Meet Joan Of Shark, 16-Feet-Long Great White Shark Closes Popular Australia Beach

  @TreyeGreen t.green@ibtimes.com on April 15 2014 11:39 PM
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Known as "Joan the Shark," the huge sea creature is the largest great white shark to be electronically tagged in Australia. Reuters

Australian beachgoers are being warned to be on the lookout for a huge great white shark.

According to the Telegraph, the shark is 16 feet long and estimated to weigh 1.6 tons. Nicknamed “Joan of Shark,” the beast is the largest great white shark ever to be electronically tagged in Australia. It was the shark’s electronic tag that alerted residents  of Albany, in the south of Western Australia, that the great fish was in the area and they should keep out of the water.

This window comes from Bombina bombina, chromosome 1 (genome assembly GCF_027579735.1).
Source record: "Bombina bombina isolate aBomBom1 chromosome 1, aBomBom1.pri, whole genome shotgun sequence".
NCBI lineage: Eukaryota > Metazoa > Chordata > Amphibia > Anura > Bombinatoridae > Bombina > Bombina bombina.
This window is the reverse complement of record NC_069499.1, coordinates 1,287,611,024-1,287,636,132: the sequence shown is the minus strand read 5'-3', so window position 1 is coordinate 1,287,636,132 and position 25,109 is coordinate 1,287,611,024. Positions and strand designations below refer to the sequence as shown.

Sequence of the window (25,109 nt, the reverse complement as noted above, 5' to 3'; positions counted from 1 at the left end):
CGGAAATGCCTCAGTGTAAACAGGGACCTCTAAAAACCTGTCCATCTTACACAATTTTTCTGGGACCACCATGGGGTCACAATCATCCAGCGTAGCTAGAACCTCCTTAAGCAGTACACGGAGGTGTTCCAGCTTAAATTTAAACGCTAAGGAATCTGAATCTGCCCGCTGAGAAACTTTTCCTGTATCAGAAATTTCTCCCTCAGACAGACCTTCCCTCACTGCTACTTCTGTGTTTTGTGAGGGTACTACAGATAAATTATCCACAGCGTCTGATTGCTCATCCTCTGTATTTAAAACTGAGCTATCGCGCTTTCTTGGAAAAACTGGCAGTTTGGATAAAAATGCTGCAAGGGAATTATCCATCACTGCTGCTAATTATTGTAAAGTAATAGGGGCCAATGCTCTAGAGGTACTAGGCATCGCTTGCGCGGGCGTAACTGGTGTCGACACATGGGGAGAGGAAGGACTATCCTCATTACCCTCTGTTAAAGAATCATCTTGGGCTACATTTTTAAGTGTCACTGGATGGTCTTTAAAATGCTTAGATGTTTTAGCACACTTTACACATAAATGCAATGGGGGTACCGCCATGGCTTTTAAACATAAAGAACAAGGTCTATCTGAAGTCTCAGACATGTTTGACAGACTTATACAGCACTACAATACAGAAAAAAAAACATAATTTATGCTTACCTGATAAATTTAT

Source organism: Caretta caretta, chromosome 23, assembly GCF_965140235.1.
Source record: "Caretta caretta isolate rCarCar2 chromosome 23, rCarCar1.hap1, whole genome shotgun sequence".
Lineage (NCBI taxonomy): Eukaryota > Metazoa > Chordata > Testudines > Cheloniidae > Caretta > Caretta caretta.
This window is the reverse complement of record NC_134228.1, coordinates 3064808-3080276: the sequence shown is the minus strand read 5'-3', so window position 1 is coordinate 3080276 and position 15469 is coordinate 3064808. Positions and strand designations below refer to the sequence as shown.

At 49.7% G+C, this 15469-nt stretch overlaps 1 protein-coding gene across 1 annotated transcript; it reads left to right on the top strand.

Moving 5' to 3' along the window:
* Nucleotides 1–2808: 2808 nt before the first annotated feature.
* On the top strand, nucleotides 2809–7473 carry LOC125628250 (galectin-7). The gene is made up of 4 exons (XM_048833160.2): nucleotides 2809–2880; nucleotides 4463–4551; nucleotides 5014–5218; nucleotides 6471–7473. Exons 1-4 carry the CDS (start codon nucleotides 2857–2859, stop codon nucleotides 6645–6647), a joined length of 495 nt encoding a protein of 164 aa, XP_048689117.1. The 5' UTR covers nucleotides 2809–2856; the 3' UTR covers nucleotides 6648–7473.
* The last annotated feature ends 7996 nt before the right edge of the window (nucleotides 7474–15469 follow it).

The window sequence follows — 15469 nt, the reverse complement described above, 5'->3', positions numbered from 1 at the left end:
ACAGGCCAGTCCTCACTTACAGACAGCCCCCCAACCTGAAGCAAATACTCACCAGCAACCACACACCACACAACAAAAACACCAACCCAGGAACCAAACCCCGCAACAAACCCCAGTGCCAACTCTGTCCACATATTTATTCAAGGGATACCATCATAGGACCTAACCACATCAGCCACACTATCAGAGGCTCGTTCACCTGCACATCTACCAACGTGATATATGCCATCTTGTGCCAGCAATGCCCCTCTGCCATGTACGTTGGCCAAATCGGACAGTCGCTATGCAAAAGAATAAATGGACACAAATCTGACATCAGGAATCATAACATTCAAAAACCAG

The shark was tagged just last week, an exciting moment that scientists captured in a recently released photo. The image shows the Department of Fisheries tedious task of tagging the huge animal, a process explained by Mark Kleeman in an interview with ACB.net.au.

 

 

 

"In that photo, the shark is upside down, which induces a state called tonic immobility," Kleeman said.  "In a sense, the shark basically goes to sleep, which enables our technical officers to do a small surgical procedure to implant an acoustic tag inside the shark's gut cavity."

After being tagged, the shark was rolled back over to swim away from the vessel. "In this instance, the shark came almost instantaneously back to life … she was quickly released, and she swam off very strongly,” explained Kleeman. 

Officials have been tracking the female shark for three weeks. After firing an initial electronic tag into her, the team replaced that first tag with the second tag being fitted into her stomach in the image above. The new tag should allow her to be tracked for at least a decade, says the Telegraph.

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